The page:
The Victorian Actress in the Novel and on the Stage
Renata Kobetts Miller
Examines representations of the actress in Victorian novels and theatres
This book analyses how Victorian novels and plays used the actress, a significant figure for the relationship between women and the public sphere, to define their own place within and among genres and in relation to audiences. Providing new understandings of how the novel and theatre developed, Miller explores how their representations shaped the position of the actress in Victorian culture with regard to her authenticity, her ability to foster sympathetic bonds, and her relationships to social class and the domestic sphere. The book traces how this cultural history led actresses to appropriate the pen themselves by becoming suffragette playwrights, thereby writing new social roles for women.
- Traces the actress as a figure in social and literary struggles, and examines the interrelations between these fields as they informed each other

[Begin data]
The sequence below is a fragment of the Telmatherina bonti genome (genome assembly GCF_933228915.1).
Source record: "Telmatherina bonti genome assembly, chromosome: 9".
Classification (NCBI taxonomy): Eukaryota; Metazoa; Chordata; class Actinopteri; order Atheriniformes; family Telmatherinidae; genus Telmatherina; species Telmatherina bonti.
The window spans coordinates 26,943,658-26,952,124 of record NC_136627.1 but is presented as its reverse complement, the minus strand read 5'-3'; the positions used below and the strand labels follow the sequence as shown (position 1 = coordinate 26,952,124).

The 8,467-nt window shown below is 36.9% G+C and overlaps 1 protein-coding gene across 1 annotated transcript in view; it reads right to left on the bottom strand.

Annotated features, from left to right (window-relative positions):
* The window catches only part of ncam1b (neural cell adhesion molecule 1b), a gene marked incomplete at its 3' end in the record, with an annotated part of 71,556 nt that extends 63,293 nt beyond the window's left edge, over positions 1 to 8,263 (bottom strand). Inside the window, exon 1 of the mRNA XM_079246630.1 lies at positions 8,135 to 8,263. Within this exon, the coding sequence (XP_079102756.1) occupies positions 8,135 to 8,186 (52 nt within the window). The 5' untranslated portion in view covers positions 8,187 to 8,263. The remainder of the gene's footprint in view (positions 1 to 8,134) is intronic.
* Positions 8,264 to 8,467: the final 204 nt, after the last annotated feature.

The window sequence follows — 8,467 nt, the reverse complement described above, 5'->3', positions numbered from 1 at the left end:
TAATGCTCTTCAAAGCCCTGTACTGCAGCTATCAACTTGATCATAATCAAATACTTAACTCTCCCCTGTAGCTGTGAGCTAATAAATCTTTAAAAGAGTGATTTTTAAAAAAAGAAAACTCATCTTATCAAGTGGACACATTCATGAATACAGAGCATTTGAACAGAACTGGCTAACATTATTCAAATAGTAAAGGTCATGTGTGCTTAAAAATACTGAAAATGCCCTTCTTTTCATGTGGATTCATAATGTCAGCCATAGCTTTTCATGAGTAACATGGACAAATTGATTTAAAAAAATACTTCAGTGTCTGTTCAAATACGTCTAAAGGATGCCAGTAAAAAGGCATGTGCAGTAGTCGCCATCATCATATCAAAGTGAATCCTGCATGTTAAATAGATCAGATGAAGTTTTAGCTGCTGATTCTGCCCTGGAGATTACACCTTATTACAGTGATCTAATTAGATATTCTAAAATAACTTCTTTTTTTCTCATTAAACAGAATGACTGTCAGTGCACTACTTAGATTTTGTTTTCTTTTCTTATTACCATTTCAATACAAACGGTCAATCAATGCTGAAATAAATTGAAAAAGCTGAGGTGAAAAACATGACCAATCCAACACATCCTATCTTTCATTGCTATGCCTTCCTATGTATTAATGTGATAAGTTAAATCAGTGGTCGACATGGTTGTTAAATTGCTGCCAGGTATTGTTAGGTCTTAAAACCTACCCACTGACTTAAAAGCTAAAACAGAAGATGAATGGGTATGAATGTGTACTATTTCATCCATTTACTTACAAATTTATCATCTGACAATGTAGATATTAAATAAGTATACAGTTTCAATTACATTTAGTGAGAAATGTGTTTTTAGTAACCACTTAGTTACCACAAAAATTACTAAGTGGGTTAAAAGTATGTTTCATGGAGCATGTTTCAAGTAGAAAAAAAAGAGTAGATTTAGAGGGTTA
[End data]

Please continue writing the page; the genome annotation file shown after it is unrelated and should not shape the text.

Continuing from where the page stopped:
- Traces a genealogy of Victorian cultural attitudes toward actresses that culminated in the centrality of the theater and actresses in the early-twentieth-century women’s suffrage movement
- Redresses Victorian theater’s neglect in literary study, treating the theater not only as a figure in the Victorian imagination, but also as an active participant in the literary culture of its time
- Provides new analyses of the melodramatic and realistic mechanisms through which Victorian novels and theater established authenticity and sympathy
Renata Kobetts Miller is professor of English and deputy dean of Humanities and the Arts at the City College of New York. She is the author of a book on reinterpretations of Dr. Jekyll and Mr. Hyde. Her work on the Victorian novel and the theater has appeared in the Oxford Handbook of Adaptation Studies, MLQ and BRANCH, among other publications.
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